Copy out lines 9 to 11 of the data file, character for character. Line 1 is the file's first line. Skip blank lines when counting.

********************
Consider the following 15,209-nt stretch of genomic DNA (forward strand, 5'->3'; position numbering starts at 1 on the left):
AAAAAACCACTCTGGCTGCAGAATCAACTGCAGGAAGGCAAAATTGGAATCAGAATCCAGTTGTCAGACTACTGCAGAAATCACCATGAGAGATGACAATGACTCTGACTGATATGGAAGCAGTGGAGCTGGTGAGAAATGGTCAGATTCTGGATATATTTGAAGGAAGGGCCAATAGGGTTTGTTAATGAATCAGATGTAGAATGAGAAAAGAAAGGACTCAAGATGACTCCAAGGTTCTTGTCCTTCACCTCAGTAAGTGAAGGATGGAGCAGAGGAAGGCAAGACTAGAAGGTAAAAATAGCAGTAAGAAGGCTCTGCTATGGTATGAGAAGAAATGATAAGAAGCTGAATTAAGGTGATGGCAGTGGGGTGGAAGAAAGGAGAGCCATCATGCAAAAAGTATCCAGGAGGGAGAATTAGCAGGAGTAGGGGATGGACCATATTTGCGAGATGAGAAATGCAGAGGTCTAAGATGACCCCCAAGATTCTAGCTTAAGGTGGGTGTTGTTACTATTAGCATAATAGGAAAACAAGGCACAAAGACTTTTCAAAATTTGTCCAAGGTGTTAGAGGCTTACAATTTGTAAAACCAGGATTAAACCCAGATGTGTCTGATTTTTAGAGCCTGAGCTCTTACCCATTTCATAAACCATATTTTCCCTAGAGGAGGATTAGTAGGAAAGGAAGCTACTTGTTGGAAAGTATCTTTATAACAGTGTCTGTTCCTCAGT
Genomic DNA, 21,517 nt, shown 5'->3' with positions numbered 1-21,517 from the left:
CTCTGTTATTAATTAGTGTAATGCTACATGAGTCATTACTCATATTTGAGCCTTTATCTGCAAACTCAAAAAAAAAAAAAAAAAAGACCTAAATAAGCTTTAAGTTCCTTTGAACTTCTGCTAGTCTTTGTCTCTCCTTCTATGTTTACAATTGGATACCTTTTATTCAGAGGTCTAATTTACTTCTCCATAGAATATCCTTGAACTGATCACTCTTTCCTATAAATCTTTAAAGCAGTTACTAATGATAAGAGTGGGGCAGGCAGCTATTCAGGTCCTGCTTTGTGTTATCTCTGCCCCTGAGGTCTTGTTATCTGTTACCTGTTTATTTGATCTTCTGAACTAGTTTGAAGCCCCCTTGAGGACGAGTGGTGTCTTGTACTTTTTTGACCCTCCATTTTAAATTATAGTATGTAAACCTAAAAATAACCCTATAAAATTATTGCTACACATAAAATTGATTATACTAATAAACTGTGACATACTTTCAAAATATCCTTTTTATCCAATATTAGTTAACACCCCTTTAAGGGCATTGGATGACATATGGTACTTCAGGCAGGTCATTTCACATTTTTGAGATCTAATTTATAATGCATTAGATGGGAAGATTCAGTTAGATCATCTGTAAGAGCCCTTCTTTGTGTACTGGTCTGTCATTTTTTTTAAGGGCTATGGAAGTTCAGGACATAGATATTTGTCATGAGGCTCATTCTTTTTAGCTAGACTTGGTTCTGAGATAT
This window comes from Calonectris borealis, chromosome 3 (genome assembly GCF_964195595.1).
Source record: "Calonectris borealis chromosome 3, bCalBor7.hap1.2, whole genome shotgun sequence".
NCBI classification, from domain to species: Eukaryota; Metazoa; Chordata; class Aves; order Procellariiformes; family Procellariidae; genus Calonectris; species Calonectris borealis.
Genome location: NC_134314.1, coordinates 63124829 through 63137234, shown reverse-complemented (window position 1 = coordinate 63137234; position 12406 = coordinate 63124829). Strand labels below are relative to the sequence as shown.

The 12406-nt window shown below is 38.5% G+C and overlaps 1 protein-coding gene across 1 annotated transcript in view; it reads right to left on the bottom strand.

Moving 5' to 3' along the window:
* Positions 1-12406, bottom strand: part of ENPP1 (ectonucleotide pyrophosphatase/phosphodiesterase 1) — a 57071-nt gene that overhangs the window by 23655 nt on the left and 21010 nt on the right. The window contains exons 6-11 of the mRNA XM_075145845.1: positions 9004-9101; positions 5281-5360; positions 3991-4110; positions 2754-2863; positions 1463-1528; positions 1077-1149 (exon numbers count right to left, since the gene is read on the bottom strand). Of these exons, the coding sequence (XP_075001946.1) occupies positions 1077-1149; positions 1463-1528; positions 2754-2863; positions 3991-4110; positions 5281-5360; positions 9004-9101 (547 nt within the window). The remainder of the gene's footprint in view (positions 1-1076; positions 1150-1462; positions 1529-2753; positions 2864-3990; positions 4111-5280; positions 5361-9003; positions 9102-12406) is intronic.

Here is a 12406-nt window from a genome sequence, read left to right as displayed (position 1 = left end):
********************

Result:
The 12406-nt window shown below is 38.5% G+C and overlaps 1 protein-coding gene across 1 annotated transcript in view; it reads right to left on the bottom strand.

Moving 5' to 3' along the window:
* Positions 1-12406, bottom strand: part of ENPP1 (ectonucleotide pyrophosphatase/phosphodiesterase 1) — a 57071-nt gene that overhangs the window by 23655 nt on the left and 21010 nt on the right. The window contains exons 6-11 of the mRNA XM_075145845.1: positions 9004-9101; positions 5281-5360; positions 3991-4110; positions 2754-2863; positions 1463-1528; positions 1077-1149 (exon numbers count right to left, since the gene is read on the bottom strand). Of these exons, the coding sequence (XP_075001946.1) occupies positions 1077-1149; positions 1463-1528; positions 2754-2863; positions 3991-4110; positions 5281-5360; positions 9004-9101 (547 nt within the window). The remainder of the gene's footprint in view (positions 1-1076; positions 1150-1462; positions 1529-2753; positions 2864-3990; positions 4111-5280; positions 5361-9003; positions 9102-12406) is intronic.